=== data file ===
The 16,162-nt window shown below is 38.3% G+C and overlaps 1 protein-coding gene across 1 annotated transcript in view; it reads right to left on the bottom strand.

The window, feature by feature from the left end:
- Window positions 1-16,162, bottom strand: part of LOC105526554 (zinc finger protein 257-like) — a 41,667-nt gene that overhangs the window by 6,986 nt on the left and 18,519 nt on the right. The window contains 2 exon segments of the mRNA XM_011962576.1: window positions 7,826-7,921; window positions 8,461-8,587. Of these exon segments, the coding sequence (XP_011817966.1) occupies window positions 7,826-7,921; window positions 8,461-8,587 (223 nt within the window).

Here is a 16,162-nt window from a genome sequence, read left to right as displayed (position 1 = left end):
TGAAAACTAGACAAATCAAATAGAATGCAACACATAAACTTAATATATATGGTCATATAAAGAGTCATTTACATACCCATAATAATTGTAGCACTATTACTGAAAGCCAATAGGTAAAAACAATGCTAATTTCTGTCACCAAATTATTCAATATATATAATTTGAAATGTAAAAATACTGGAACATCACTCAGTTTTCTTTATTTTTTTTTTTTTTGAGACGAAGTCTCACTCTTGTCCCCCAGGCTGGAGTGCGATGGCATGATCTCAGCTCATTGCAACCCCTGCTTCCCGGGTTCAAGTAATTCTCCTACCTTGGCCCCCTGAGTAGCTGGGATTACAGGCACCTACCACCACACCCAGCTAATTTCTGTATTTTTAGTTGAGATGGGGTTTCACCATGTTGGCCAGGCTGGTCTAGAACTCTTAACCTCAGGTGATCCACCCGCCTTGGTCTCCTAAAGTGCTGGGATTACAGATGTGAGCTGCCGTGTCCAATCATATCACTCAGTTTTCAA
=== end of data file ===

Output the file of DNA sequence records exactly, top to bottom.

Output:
The 16,162-nt window shown below is 38.3% G+C and overlaps 1 protein-coding gene across 1 annotated transcript in view; it reads right to left on the bottom strand.

The window, feature by feature from the left end:
- Window positions 1-16,162, bottom strand: part of LOC105526554 (zinc finger protein 257-like) — a 41,667-nt gene that overhangs the window by 6,986 nt on the left and 18,519 nt on the right. The window contains 2 exon segments of the mRNA XM_011962576.1: window positions 7,826-7,921; window positions 8,461-8,587. Of these exon segments, the coding sequence (XP_011817966.1) occupies window positions 7,826-7,921; window positions 8,461-8,587 (223 nt within the window).

Here is a 16,162-nt window from a genome sequence, read left to right as displayed (position 1 = left end):
TGAAAACTAGACAAATCAAATAGAATGCAACACATAAACTTAATATATATGGTCATATAAAGAGTCATTTACATACCCATAATAATTGTAGCACTATTACTGAAAGCCAATAGGTAAAAACAATGCTAATTTCTGTCACCAAATTATTCAATATATATAATTTGAAATGTAAAAATACTGGAACATCACTCAGTTTTCTTTATTTTTTTTTTTTTTGAGACGAAGTCTCACTCTTGTCCCCCAGGCTGGAGTGCGATGGCATGATCTCAGCTCATTGCAACCCCTGCTTCCCGGGTTCAAGTAATTCTCCTACCTTGGCCCCCTGAGTAGCTGGGATTACAGGCACCTACCACCACACCCAGCTAATTTCTGTATTTTTAGTTGAGATGGGGTTTCACCATGTTGGCCAGGCTGGTCTAGAACTCTTAACCTCAGGTGATCCACCCGCCTTGGTCTCCTAAAGTGCTGGGATTACAGATGTGAGCTGCCGTGTCCAATCATATCACTCAGTTTTCAA